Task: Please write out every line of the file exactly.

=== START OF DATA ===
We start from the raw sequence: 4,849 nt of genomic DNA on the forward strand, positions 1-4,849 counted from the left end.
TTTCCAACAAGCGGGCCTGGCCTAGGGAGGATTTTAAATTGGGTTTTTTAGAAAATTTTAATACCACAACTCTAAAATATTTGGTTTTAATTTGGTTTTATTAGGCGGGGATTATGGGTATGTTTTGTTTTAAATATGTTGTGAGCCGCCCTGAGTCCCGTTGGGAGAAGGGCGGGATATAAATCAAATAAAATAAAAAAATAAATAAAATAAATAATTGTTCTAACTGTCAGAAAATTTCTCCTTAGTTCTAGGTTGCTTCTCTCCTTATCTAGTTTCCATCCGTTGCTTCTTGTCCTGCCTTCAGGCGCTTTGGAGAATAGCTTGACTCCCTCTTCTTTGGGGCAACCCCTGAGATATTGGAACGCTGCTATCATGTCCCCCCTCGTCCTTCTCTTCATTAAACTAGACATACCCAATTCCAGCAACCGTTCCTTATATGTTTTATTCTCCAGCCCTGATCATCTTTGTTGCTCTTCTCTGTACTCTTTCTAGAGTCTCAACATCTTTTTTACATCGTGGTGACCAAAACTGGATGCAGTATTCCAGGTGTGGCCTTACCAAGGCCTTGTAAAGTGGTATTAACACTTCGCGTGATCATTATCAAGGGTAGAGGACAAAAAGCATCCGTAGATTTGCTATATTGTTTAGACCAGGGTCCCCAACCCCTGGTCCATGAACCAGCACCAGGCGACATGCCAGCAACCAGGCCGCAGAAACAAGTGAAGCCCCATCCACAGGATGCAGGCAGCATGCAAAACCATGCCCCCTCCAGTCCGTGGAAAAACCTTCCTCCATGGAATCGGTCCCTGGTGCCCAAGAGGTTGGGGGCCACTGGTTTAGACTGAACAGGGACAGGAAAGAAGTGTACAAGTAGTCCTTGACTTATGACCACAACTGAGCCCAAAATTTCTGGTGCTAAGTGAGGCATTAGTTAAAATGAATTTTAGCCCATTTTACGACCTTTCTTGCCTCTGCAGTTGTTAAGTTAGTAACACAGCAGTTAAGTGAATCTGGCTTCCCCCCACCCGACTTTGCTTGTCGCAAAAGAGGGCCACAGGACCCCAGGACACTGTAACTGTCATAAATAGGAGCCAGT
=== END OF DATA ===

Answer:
We start from the raw sequence: 4,849 nt of genomic DNA on the forward strand, positions 1-4,849 counted from the left end.
TTTCCAACAAGCGGGCCTGGCCTAGGGAGGATTTTAAATTGGGTTTTTTAGAAAATTTTAATACCACAACTCTAAAATATTTGGTTTTAATTTGGTTTTATTAGGCGGGGATTATGGGTATGTTTTGTTTTAAATATGTTGTGAGCCGCCCTGAGTCCCGTTGGGAGAAGGGCGGGATATAAATCAAATAAAATAAAAAAATAAATAAAATAAATAATTGTTCTAACTGTCAGAAAATTTCTCCTTAGTTCTAGGTTGCTTCTCTCCTTATCTAGTTTCCATCCGTTGCTTCTTGTCCTGCCTTCAGGCGCTTTGGAGAATAGCTTGACTCCCTCTTCTTTGGGGCAACCCCTGAGATATTGGAACGCTGCTATCATGTCCCCCCTCGTCCTTCTCTTCATTAAACTAGACATACCCAATTCCAGCAACCGTTCCTTATATGTTTTATTCTCCAGCCCTGATCATCTTTGTTGCTCTTCTCTGTACTCTTTCTAGAGTCTCAACATCTTTTTTACATCGTGGTGACCAAAACTGGATGCAGTATTCCAGGTGTGGCCTTACCAAGGCCTTGTAAAGTGGTATTAACACTTCGCGTGATCATTATCAAGGGTAGAGGACAAAAAGCATCCGTAGATTTGCTATATTGTTTAGACCAGGGTCCCCAACCCCTGGTCCATGAACCAGCACCAGGCGACATGCCAGCAACCAGGCCGCAGAAACAAGTGAAGCCCCATCCACAGGATGCAGGCAGCATGCAAAACCATGCCCCCTCCAGTCCGTGGAAAAACCTTCCTCCATGGAATCGGTCCCTGGTGCCCAAGAGGTTGGGGGCCACTGGTTTAGACTGAACAGGGACAGGAAAGAAGTGTACAAGTAGTCCTTGACTTATGACCACAACTGAGCCCAAAATTTCTGGTGCTAAGTGAGGCATTAGTTAAAATGAATTTTAGCCCATTTTACGACCTTTCTTGCCTCTGCAGTTGTTAAGTTAGTAACACAGCAGTTAAGTGAATCTGGCTTCCCCCCACCCGACTTTGCTTGTCGCAAAAGAGGGCCACAGGACCCCAGGACACTGTAACTGTCATAAATAGGAGCCAGT